Biblical Psalms in Pakistan
Words: Dr. Yousaf Sadiq, Visiting Assistant Professor of Anthropology
Biblical Psalms in the Context of Pakistan
Photo by Anwar Masih
As a child, I learned many of the psalms in my native language, Punjabi. Early in the morning, my father would sing them in his rich, melodious voice. The tunes and the beautiful words of these psalms would bring unexplainable peace and comfort to my mind and heart. My house faced the main mosque in the area, separated by less than fifty feet of road from door to door. The Muslim call to prayer would be amplified through the speakers in the minarets at 5:00 a.m., but the words faded into the background of my consciousness as my father continued to sing. Before going to school or work, it was a regular practice for our family in Pakistan to begin our day by listening to the Psalms. The artistry of the Psalms unifies, forms, and builds the faith of Christians throughout Pakistan, bolstering them against division, persecution, hardship, and disease.
Pakistani churches are denominationally diverse. In different parts of the country there is a linguistic and ethnic diversity, as well. The Punjabi Zabur (“Psalms”) were translated and set to Indian melodies in the late 19th century by Rev. Dr. Imam-ud-Din Shahbaz from the United Presbyterian Mission. The Zabur have become a symbol of unity and harmony among different Christian denominations in Pakistan, and they continue to build up a strong bond within the diverse churches.
Psalms are beyond denominational boundaries since they can be heard and sung at any church or denomination. For instance, Psalm 24 is the opening Psalm at a church service, Psalm 72 is normally sung at the end of a church service, Psalms 20 is regularly sung at funerals and at the graveyard to express grief and sorrow, Psalm 45 is used at wedding ceremonies in the church, and Psalm 127 is read and preached from at the birth of a child. As one body of Christ, we take full part in worship through the singing of these Psalms. Likewise, on occasions of joy, celebration, sorrow and grief, the communal singing of the Psalms creates a strong sense of unity and community.
Pakistani Christians use psalms for their spiritual growth and the building up of their faith in both personal and communal expressions of devotion. In writing about the importance of Psalms in the Christian life, Graham Kendrick asserts: “If we want Christians to take responsibility for their personal worship lives, I don’t think that we can do it without equipping them to use the Psalms.” The majority of the older generation has had no formal schooling, so memorizing God’s Word as translated into the Punjabi language is essential to learning about God’s truth.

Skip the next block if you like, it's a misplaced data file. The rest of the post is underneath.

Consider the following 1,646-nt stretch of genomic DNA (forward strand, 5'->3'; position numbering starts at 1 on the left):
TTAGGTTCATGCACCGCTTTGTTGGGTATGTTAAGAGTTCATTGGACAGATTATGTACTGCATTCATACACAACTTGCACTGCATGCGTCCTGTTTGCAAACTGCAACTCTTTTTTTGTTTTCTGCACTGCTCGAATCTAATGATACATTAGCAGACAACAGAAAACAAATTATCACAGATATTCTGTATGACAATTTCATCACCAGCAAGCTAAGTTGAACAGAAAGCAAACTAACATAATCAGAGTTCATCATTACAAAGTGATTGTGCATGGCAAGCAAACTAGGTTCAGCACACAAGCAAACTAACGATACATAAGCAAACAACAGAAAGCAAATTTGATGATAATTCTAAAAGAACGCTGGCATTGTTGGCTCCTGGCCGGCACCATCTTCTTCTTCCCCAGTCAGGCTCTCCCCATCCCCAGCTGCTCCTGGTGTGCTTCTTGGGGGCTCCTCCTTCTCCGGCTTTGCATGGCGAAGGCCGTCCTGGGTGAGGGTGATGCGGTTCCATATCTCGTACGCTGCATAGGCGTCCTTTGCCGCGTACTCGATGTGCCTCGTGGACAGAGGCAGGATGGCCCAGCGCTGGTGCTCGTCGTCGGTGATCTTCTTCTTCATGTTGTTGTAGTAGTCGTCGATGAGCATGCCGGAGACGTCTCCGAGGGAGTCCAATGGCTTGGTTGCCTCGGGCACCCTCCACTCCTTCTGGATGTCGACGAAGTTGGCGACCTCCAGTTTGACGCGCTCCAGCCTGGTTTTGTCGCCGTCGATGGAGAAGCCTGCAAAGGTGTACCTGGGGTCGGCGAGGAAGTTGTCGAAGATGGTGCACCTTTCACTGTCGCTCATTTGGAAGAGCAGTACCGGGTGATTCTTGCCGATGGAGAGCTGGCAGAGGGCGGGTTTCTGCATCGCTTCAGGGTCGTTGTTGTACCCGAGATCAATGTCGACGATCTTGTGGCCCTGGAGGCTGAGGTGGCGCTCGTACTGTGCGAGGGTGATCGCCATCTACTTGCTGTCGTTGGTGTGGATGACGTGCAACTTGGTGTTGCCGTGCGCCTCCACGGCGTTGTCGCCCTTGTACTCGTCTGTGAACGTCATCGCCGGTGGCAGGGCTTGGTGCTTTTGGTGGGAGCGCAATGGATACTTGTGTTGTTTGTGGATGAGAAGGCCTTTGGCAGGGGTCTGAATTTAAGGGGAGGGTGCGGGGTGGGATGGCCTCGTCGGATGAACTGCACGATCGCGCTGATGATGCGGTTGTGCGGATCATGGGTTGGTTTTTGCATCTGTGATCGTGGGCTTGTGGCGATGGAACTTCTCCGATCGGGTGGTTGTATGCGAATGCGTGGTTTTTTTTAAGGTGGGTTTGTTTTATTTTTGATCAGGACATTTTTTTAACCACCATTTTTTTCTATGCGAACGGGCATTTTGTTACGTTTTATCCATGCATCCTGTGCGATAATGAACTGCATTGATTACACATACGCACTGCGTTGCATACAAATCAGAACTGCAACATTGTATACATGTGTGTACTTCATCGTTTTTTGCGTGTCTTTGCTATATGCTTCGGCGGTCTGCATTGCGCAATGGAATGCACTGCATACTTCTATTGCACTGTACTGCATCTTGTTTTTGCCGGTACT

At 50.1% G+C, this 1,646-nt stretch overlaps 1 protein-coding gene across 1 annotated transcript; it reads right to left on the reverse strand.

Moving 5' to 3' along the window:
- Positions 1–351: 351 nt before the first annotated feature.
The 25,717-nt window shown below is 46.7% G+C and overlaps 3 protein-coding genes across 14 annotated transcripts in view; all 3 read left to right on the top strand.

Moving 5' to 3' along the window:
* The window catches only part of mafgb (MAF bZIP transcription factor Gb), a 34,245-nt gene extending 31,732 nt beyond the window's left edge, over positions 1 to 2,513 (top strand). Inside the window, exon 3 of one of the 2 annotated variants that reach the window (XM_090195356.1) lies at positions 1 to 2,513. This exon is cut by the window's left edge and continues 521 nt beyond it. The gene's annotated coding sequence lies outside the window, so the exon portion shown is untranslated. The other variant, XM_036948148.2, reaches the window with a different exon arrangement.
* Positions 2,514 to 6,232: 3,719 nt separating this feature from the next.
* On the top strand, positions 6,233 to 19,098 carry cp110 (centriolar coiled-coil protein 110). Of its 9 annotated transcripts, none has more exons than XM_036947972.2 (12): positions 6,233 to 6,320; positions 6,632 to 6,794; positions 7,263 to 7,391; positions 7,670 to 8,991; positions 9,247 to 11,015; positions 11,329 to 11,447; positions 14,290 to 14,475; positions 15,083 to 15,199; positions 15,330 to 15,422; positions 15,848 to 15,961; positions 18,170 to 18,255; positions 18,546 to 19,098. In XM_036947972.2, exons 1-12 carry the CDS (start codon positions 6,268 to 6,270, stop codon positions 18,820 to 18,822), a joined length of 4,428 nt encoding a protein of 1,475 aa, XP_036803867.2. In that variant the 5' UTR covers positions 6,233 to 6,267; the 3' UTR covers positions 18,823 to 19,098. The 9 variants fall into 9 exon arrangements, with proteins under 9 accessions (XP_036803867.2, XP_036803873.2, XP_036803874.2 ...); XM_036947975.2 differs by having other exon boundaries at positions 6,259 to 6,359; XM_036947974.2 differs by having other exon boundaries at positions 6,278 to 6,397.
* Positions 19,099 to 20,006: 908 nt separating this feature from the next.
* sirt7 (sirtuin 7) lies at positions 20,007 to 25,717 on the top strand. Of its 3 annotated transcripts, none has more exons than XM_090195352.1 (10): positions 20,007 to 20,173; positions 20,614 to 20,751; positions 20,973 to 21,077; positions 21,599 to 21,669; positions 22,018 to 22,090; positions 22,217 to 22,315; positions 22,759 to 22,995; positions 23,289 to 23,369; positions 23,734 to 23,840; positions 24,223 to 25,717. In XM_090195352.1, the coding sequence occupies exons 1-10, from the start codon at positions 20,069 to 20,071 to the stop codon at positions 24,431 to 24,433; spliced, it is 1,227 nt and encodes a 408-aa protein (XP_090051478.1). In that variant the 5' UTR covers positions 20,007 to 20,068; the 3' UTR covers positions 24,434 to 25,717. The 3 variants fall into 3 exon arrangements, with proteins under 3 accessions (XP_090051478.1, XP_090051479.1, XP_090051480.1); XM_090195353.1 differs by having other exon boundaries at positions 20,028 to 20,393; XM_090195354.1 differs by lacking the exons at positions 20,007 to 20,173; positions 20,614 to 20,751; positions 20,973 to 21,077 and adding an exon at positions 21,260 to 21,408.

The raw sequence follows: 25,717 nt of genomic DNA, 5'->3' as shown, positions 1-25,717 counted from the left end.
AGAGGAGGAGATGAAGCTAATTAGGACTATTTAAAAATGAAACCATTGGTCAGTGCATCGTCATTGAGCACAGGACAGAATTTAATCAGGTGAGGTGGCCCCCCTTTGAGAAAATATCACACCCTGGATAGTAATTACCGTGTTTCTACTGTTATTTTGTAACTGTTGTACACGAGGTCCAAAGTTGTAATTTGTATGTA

Moreover, the Psalms bolster Christians in Pakistan, a struggling community that is often looked down upon by the majority. The negative attitude toward the Christians continues to this day as they face discrimination. Many are forced to engage in jobs that are considered menial, and thus they experience rejection and alienation.
Even at the government level, from time to time the sweeper and latrine cleaning jobs are advertised in such a way as to clearly indicate that only Christians can apply for such jobs. It is open discrimination; it indicates that such a sick mentality toward the Christians is deeply rooted in society. It also demonstrates how one community perceives itself to be innately superior and views the other community to be innately filthy and without any dignity. The Christian sewage cleaners throughout the country put their lives to risk in order to keep the sewage lines clean and running. They are not provided with any safety kits. They are often seen publicly going down the pits, gutters, and manholes, drawing the human waste and garbage with buckets in their hands. There have been several incidents in which the sewage cleaners have lost their lives due to inhaling poisonous gases found in gutters and manholes. On one occasion, the doctor refused to touch an unconscious Christian sewage cleaner named Irfan Masih. The doctor believed that touching the dirty body would break his fast. Sadly, Irfan Masih passed away as a result of the doctor’s negligence and refusal to provide medical treatment.
Among the smaller communities especially in rural areas, Christian may not be welcomed to eat at food shops owned by Muslims. Some Muslims believe that eating food with or receiving water from Christians can make them unclean. A few years ago, a Christian ice-cream salesman was beaten near his village when a villager spread the news that he was selling unclean merchandise to Muslim children. One hot summer, a Muslim technician came to fix the electric cable in our home. He appeared thirsty and exhausted, so my mother offered him a glass of water. First, though, she informed him we were Christians so that he wouldn’t regret or get upset if he later discovered he drank water from a Christian home. Seeing this happening as a child, for a moment, I felt that we were inferior to people in the majority community just because we were Christians. However, such experiences do not discourage Christians in Pakistan from engaging with their Muslim neighbors. They reflect on Jesus who lived in similar complexity of cultural and societal tensions and yet intentionally reached out to the Samaritans with love and passion. In the same manner, Christians get the courage to step out of their comfort zone and in boldness testify Christ to others in Pakistan.